My good buddy Chris’s Long Tail hypothesis has come under considerable scrutiny in the last few years, but by looking at the data we see that the trends Chris pointed out have continued. Our listening is less concentrated in the hits than ever before. Yes, hits are important and will alway be, but if you make more music available to listeners, they will indeed listen to it. So, remember my best friend’s three rules for the Long Tail:
- Make everything available
- Cut the price in half – now lower it
- Help me find it.
At The Echo Nest, we work hard to make rule 3 a reality – our mission is to help connect people with the best music, whether it be in the short head, or deep into that Long Tail.
I’m writing this post from Espoo Finland which is home to three disruptive brands: Nokia, who revolutionized the mobile phone market in the 1990s with its GSM technology; Rovio, who brought casual gaming to the world with Angry Birds; and Children of Bodom perhaps one of the most well known melodic death metal bands. So it is not surprising that Espoo is a place where you will find a mix of high tech, playfulness and hard core music – which is exactly what I found this past weekend at the Helsinki Music Hack Day hosted at the Startup Sauna in Espoo Finland.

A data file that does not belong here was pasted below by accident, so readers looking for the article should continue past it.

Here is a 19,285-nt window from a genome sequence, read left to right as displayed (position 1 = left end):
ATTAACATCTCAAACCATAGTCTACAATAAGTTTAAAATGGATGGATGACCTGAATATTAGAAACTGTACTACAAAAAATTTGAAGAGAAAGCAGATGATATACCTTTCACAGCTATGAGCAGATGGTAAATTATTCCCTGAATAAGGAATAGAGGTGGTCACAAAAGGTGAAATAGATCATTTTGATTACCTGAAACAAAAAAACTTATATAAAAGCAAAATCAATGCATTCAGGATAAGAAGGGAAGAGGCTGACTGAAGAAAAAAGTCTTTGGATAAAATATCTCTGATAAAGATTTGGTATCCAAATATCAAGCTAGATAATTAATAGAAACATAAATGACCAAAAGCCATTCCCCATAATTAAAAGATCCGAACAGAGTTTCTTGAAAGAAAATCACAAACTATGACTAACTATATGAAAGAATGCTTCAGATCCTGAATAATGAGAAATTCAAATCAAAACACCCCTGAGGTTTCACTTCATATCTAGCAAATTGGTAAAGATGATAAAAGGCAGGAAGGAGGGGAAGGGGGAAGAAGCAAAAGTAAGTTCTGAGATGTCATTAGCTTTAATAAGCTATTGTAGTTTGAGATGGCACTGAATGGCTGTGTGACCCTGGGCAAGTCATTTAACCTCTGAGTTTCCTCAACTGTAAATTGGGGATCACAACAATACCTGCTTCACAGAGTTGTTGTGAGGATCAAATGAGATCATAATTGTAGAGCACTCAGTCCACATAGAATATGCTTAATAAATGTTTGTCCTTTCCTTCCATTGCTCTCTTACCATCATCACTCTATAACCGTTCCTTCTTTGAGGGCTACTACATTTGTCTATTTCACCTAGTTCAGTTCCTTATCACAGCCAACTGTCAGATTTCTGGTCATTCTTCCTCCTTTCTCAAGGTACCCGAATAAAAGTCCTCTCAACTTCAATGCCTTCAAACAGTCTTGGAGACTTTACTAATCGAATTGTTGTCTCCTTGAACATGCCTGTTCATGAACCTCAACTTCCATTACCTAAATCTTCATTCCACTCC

At the Helsinki Music Hack Day, dozens of developers gathered to combine their interest in tech and their passion for music in a 24 hour hacking session to build something that was music related. Representatives from tech companies such as SoundCloud, Spotify and The Echo Nest joined the hackers to provide information about their technologies and guidance in how to use their APIs.
After 24 hours, a dozen hacks were demoed in the hour-long demo session. There was a wide range of really interesting hacks. Some of my favorites are highlighted here:
Cacophony – A multi-user remote touch controlled beat data sequencer. This hack used the Echo Nest (via the nifty new SoundCloud/Echo Nest bridge that Erik and I built on the way to Espoo), to analyze music and then allow you to use the beats from the analyzed song to create a 16 step sequencer. The sequencer can be controlled remotely via a web interface that runs on an iPad. This was a really nice hack, the resulting sequences sounded great. The developer, Pekka Toiminen used music from his own band Different Toiminen which has just released their first album. You can see the band and Pekka in the video:[youtube http://www.youtube.com/watch?v=nLwrTf5JQ5U]
It was great getting to talk to Pekka, I hope he takes his hack further and makes an interactive album for his band.
Hackface & Hackscan – by hugovk – This is a pretty novel set of hacks. Hackface takes the the top 100 or 1000 artists from your listening history on Last.fm, finds photos of the artists (via the Echo Nest API), detects faces using a face detection algorithm, intelligently resizes them and composites them into a single image giving you an image of what your average music artist in your listening history looks like.
Hackscan – takes a video and summarizes it intelligently into a single image by extracting single columns of pixels from each frame. The result is a crazy looking image that captures the essence of the video.